Some 4e-isms might have been alright if it weren't for the fact that so many of them felt like they were swimming upstream against the regular D&D current. 5e, for my money, took some of those 4e-isms and turned back downstream with them so it's far less work to fit them into my mental D&D model.
For many of us who didn't like 4e and dropped it early, there are a number of issues that we found threw sand in the gears of the D&D we knew and preferred and, taken all together, aroused our ire at the edition. This bit that the current discussion is hyper-focusing on is merely one of them.
 

Crafting first appears in the 5e Player's Handbook. So present from day 1. Xanathar's elaborates on the downtime rules, it doesn't introduce them.

The crafting "rules" in the PHB are 4 paragraphs that only cover non-magical items and, again, are incredibly broad. These aren't as much rules as sort of a guideline for allowing people to do things. Calling them "rules" would imply some sort of system, but this is more of an afterthought to give you something to do with the tool proficiencies. It's not really a system that is meant to hold up under extreme scrutiny as much as something the GM is meant to fill out themselves... which is kind of 5E's thing, anyways.

Edit: It would be similar to saying that 5E also gives you costs for magic items for a magic item economy: they do, but not in a way that robust enough to function at anything but the barest level.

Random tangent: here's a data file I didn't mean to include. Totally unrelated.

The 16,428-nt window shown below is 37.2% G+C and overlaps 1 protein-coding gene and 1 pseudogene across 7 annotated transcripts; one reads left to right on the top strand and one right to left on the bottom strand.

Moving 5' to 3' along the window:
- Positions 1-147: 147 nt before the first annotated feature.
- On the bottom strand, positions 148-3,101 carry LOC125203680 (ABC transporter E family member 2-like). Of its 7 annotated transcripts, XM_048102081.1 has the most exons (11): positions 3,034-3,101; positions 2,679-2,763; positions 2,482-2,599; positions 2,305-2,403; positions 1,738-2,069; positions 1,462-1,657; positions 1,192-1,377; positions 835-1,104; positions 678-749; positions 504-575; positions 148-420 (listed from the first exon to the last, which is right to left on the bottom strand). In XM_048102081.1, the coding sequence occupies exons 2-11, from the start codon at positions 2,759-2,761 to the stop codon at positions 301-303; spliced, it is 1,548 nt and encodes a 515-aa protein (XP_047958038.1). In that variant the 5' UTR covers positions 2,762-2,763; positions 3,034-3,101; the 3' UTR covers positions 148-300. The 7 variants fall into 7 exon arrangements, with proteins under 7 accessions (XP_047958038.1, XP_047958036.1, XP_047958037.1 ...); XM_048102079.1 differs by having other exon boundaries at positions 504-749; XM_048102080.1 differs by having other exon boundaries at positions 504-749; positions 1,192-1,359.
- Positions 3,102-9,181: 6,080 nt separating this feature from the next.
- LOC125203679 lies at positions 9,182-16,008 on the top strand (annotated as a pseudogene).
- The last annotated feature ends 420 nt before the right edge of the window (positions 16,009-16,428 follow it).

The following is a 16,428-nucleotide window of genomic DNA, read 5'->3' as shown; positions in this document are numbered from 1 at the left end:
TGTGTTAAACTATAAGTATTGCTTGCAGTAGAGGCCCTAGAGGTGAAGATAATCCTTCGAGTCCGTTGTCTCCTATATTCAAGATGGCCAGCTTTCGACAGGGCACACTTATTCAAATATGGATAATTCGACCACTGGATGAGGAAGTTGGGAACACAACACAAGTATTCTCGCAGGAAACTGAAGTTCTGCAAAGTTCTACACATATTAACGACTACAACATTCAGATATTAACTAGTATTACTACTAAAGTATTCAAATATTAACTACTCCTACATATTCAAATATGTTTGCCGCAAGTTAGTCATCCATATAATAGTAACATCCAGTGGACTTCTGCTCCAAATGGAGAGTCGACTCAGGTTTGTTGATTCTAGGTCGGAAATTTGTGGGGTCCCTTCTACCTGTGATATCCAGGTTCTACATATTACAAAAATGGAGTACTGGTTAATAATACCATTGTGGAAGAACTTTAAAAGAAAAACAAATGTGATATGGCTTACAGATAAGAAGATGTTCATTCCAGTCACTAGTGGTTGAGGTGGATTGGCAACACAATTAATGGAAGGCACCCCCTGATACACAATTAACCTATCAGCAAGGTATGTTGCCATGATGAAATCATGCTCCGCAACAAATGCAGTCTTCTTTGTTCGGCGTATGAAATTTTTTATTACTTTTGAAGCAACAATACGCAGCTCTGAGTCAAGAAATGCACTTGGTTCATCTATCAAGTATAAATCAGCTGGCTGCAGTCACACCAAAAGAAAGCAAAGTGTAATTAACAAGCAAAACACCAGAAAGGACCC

Red Castle

Adventurer
Crafting first appears in the 5e Player's Handbook. So present from day 1. Xanathar's elaborates on the downtime rules, it doesn't introduce them.
But it's not like the presence crafting rules is the totality of the issue. Editions prior to 4e and after all incorporated aspects of a character's more mundane life and were useful for helping fill in and enrich those aspects of a campaign, assuming PCs are occasionally doing things other than constant dungeon delving. I've found them particularly useful for city-based campaigns where much of the play takes place outside of a dungeon. We used them fairly extensively in Oriental Adventures campaigns I've run, multiple Paizo APs set in cities, and in my current Age of Worms 5e campaign.
I'm sorry but I don't get it. I really don't.

You don't need rules for any of that, that's just creating a background for your character. I've played a lot of 4e (still do) and never had a problem with any of that, and I'm not talking about games focusing on dungeon delving (fun fact: I hate dungeon delving and pointless combats), I'm talking about entire sessions set in city without any combat, just good ol' roleplay. And I never felt like the system was lacking any rules to support it.

Other fun fact, 4e introduced in PH2 character Backgrounds and then later (first appearance in Dark Sun I think) character Themes, so 'rules' to fill in the background of the characters. I never even used those rules. I thought that in the end, they were too restrictive and 'forced' the player into an archetype. I always prefered to let the player 100% come up with his background so that the character is exactly how he wants it to be. You don't need any rules for that kind of stuff.